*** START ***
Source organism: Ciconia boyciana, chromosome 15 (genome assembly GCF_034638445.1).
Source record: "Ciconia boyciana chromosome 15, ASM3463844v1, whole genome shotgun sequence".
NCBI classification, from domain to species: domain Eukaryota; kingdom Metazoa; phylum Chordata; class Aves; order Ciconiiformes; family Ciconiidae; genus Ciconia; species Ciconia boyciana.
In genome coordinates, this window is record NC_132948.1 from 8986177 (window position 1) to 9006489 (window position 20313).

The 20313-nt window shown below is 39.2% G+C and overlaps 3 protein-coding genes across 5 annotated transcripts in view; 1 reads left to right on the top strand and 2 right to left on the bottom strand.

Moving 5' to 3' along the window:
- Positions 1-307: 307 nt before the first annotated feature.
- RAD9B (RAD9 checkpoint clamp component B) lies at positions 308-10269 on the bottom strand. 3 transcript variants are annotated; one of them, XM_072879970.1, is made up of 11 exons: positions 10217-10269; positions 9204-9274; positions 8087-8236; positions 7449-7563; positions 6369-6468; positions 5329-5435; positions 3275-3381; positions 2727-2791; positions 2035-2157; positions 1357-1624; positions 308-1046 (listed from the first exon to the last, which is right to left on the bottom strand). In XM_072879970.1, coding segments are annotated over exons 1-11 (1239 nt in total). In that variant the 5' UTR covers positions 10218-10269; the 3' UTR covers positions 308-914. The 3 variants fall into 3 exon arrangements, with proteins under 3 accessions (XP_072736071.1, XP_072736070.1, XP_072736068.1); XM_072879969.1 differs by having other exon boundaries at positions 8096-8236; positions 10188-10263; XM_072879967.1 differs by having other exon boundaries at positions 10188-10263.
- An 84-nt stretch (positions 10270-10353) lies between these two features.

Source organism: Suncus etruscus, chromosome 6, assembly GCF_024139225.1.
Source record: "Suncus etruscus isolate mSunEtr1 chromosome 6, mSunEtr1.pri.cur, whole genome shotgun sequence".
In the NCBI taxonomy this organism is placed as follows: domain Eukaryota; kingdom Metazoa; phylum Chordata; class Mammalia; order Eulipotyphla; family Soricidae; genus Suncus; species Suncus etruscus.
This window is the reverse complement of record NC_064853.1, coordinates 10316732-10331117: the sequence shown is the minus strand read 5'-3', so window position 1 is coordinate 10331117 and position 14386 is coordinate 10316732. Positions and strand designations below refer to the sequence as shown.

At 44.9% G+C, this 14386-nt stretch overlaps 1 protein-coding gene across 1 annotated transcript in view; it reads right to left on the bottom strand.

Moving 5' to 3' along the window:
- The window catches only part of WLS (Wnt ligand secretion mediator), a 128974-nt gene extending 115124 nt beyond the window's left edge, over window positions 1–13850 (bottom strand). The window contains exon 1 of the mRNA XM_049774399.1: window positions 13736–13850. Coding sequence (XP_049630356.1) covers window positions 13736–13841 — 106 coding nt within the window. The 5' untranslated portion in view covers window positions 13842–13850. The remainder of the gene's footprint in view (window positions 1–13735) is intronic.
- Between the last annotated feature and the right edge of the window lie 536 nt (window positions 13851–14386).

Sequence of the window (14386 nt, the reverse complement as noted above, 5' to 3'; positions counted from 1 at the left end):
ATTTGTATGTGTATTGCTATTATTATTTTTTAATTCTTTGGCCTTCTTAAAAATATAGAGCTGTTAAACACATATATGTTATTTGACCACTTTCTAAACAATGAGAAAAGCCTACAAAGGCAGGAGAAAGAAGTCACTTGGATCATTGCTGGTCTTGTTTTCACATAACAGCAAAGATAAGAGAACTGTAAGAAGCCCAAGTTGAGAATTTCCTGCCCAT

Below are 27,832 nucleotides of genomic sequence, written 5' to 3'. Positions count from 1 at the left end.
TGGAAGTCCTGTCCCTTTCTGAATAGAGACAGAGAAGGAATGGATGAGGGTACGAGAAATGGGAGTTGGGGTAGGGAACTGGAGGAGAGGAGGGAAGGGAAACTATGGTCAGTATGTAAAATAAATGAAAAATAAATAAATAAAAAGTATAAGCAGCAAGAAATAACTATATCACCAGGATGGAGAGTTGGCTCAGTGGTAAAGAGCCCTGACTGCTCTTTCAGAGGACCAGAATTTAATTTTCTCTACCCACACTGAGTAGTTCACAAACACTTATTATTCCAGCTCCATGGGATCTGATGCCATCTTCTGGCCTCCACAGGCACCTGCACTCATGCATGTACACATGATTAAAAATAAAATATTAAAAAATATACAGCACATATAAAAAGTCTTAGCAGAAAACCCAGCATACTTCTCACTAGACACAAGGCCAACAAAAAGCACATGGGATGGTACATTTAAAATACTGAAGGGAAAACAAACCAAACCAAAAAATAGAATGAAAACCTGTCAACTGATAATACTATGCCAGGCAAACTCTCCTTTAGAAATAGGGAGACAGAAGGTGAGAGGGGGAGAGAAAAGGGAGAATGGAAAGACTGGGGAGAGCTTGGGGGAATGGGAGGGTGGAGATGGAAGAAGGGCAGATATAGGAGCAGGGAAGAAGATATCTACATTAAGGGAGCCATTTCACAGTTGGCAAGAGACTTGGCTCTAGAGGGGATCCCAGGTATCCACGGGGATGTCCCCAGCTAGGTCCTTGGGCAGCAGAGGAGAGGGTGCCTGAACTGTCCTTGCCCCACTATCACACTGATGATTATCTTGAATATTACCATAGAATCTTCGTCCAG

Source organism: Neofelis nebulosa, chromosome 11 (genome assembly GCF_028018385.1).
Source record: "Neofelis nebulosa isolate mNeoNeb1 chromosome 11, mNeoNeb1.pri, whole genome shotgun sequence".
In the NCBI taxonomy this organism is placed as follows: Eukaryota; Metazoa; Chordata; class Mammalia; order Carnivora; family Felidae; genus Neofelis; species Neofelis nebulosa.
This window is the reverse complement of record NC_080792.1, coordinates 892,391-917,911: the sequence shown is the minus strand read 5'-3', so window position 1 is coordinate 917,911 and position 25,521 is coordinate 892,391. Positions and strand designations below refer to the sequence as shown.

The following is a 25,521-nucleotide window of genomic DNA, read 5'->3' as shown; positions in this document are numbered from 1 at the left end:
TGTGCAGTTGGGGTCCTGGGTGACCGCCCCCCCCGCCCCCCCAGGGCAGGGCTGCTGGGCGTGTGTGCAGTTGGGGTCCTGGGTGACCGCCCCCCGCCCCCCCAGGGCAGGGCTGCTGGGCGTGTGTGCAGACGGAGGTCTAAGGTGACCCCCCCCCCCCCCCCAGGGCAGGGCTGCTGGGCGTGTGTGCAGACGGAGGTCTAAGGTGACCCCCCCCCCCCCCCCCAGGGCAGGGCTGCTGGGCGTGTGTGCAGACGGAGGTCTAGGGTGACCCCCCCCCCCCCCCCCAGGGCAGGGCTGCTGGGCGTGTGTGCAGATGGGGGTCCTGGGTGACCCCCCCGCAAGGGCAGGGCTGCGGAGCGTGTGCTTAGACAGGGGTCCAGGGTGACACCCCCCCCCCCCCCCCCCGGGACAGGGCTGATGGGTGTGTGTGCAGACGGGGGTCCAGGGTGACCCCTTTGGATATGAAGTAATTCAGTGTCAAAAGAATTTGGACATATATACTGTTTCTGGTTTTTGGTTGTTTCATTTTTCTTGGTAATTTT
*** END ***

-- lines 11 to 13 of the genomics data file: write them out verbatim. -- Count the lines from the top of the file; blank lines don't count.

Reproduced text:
Source record: "Suncus etruscus isolate mSunEtr1 chromosome 6, mSunEtr1.pri.cur, whole genome shotgun sequence".
In the NCBI taxonomy this organism is placed as follows: domain Eukaryota; kingdom Metazoa; phylum Chordata; class Mammalia; order Eulipotyphla; family Soricidae; genus Suncus; species Suncus etruscus.
This window is the reverse complement of record NC_064853.1, coordinates 10316732-10331117: the sequence shown is the minus strand read 5'-3', so window position 1 is coordinate 10331117 and position 14386 is coordinate 10316732. Positions and strand designations below refer to the sequence as shown.